Vulcan’s Peak

Talkin’ books

July 6, 2006 6:49 pm

Bragging, bibliophile style. And I wish it were a little more nuanced: I thought Animal Farm was interesting, but in no way did I love it the way I did Harry Potter or Pride and Prejudice. However, that’ not going to stop me from going overboard on this. Hang on to your hats. Real content tba.

What have I read?–Overall
from What Should I Read Next?

I liked it! I didn’t like it! I want to read it!
The Da Vinci Code – Dan Brown
The Hitchhiker’s Guide To The Galaxy – Douglas Adams
The Catcher in the Rye – J.D. Salinger
The Great Gatsby – F.Scott Fitzgerald
To Kill a Mockingbird – Harper Lee
1984 – George Orwell
Harry Potter and the Half-Blood Prince – J.K. Rowling
The Time Traveler’s Wife – Audrey Niffenegger
His Dark Materials – Philip Pullman
Animal Farm: A Fairy Story – George Orwell
The Hobbit – J. R. R. Tolkien
Life of Pi – Yann Martel
Catch-22 – Joseph Heller
The Curious Incident of the Dog in the Night-time – Mark Haddon
Lord of the Flies – William Golding
Pride and Prejudice – Jane Austen
One Hundred Years of Solitude – Gabriel Garcia Marquez
Slaughterhouse 5 – Kurt Vonnegut
The Lovely Bones – Alice Sebold
The Kite Runner – Khaled Hosseini
Memoirs of a Geisha – Arthur Golden
Ender’s Game – Orson Scott Card
The Lord of the Rings – J. R. R. Tolkien
Angels and Demons – Dan Brown
Fight Club – Chuck Palahniuk

And of course you can always…

What have I read?–Sci-fi

I liked it! I didn’t like it! I want to read it!
The Hitchhiker’s Guide To The Galaxy – Douglas Adams
The Hobbit – J. R. R. Tolkien
Harry Potter and the Order of the Phoenix – J.K. Rowling
Ender’s Game – Orson Scott Card
The Lord of the Rings – J. R. R. Tolkien
Neuromancer – William Gibson
American Gods – Neil Gaiman
Snow Crash – Neal Stephenson
The Lion, the Witch and the Wardrobe – C.S. Lewis
Dune – Frank Herbert
Good Omens – Terry Pratchett, Neil Gaiman
Cloud Atlas – David Mitchell
The Handmaid’s Tale – Margaret Atwood
The Princess Bride – William Goldman
Jonathan Strange and Mr Norrell – Susanna Clarke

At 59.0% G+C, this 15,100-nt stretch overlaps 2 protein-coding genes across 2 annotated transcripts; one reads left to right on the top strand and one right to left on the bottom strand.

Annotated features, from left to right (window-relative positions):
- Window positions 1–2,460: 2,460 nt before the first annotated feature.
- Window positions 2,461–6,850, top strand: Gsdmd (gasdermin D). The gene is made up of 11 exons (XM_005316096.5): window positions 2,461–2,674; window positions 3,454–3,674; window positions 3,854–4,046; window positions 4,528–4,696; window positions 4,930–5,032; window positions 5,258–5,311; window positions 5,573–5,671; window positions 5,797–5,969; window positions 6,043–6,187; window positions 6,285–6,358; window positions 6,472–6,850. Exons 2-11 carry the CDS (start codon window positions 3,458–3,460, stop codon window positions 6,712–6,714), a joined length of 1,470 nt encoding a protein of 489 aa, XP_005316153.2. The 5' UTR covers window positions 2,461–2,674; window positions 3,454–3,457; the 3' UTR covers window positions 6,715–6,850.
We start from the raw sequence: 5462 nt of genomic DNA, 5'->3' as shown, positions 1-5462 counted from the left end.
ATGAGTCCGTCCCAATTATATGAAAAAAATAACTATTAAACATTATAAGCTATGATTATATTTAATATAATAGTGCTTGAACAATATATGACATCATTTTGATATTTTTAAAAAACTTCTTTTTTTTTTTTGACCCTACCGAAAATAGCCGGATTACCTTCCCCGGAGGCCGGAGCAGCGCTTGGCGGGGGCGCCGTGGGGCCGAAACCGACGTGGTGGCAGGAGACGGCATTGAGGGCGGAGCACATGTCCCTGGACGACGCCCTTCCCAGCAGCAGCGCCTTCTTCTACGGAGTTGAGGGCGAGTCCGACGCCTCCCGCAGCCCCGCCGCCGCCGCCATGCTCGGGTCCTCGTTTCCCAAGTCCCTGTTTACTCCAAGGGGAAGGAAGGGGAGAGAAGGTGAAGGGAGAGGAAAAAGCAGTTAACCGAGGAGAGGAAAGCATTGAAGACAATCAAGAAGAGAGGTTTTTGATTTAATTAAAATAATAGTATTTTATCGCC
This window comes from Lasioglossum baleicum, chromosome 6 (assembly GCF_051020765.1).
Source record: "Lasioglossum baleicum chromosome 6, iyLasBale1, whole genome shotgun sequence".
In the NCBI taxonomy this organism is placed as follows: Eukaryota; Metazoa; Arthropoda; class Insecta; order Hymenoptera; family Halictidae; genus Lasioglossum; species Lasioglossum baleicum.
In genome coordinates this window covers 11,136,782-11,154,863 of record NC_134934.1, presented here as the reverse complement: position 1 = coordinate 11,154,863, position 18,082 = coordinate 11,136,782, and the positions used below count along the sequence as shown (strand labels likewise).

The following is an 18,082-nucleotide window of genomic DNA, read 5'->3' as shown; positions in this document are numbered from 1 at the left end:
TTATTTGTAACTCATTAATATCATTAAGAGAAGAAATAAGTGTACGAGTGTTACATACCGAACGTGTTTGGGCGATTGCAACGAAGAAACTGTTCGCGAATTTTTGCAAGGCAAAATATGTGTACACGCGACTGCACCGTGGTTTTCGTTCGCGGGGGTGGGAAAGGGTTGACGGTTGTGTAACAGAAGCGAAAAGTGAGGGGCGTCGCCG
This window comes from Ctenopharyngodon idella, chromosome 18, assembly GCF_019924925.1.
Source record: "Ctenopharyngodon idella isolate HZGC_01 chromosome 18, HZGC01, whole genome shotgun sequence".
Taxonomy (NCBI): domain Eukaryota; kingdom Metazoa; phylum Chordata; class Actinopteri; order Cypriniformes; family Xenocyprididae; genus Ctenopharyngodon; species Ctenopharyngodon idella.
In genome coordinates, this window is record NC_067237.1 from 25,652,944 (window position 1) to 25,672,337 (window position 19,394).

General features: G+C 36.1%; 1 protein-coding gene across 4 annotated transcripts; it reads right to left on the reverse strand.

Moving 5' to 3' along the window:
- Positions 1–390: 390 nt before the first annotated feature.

Fahrenheit 451 – Ray Bradbury
Neverwhere – Neil Gaiman
The Eyre Affair – Jasper Fforde
Pattern Recognition – William Gibson
A Game of Thrones – George R.R. Martin
The Diamond Age – Neal Stephenson
Cat’s Cradle – Kurt Vonnegut
The Stand – Stephen King
Stranger in a Strange Land – Robert Heinlein
The Colour of Magic – Terry Pratchett

People were running around with copies of Pattern Recognition and saying neat things about it right under my very nose for three years, and I never got my hands on one…I think this makes me a failure in bookwormdom.

More notes on lack of nuance: I say I liked Jonathan Strange because it kept my interest. At least, it kept my interest after I slogged through 80 pages. However, since the book is 800 pages long, there was plenty left. I think it would have been a better book at 2/3 the length, though. There were an awful lot of subplots and tangents.

Snow Crash, however, was super cool. I need to read it again one of these days.

What have I read?–Classics

I liked it! I didn’t like it! I want to read it!
Pride and Prejudice – Jane Austen
Wuthering Heights – Emily Bronte
Jane Eyre – Charlotte Bronte
Great Expectations – Charles Dickens
Crime and Punishment – Fyodor Dostoyevsky
Little Women – Louisa May Alcott
Emma – Jane Austen
The Adventures of Huckleberry Finn – Mark Twain
A Tale of Two Cities – Charles Dickens
Persuasion – Jane Austen
Sense and Sensibility – Jane Austen
Dracula – Bram Stoker
The Adventures of Tom Sawyer – Mark Twain
Tess of the D’Urbervilles – Thomas Hardy
Frankenstein – Mary Shelley
Romeo and Juliet – William Shakespeare
Hamlet – William Shakespeare
The Canterbury Tales – Geoffrey Chaucer
Northanger Abbey – Jane Austen
The Scarlet Letter – Nathaniel Hawthorne
The Jungle – Upton Sinclair
Candide – Voltaire, Norman Cameron
Complete Tales and Poems – Edgar Allan Poe
King Lear – William Shakespeare
Treasure Island – Robert Louis Stevenson

Tess of the D’Urbervilles and Frankenstein really should be in the same category: I am ambivalent about both. The distinction is that I enjoyed Tess most of the way through, but got frustrated by the ending. I was annoyed with Frankenstein all the way through, but I think the way the story is told is really neat.

Some of you will be amazed that I marked two of the three Shakespeare plays the way I did. For the first, I merely point out that it is, after all, R&J. As for Lear…I dunno. I’m waiting for a production that really makes me like Lear. There’s neat stuff in the text, but the productions I’ve seen (one stage, one film) haven’t cut it. I like the subplot with Gloucester and his sons, but a play loses something when you can’t stand the main character.

And here’s the shocker for some of you who had AP European History with me: I had to read Candide during my freshman year of college and guess what? It was hilarious! Amazing. I think it was a better translation that the thing I slogged through in 10th grade…

What have I read?–Modern Classics

I liked it! I didn’t like it! I want to read it!
The Catcher in the Rye – J.D. Salinger
The Great Gatsby – F.Scott Fitzgerald
To Kill a Mockingbird – Harper Lee
Nineteen Eighty-four – George Orwell
Animal Farm: A Fairy Story – George Orwell
Catch-22 – Joseph Heller
Lord of the Flies – William Golding
One Hundred Years of Solitude – Gabriel Garcia Marquez
Slaughterhouse 5 – Kurt Vonnegut
Brave New World – Aldous Huxley
A Clockwork Orange – Anthony Burgess
The Bell Jar – Sylvia Plath
The Old Man and the Sea – Ernest Hemingway
Lolita – Vladimir Nabokov
The Grapes of Wrath – John Steinbeck
On the Road – Jack Kerouac
The Unbearable Lightness of Being – Milan Kundera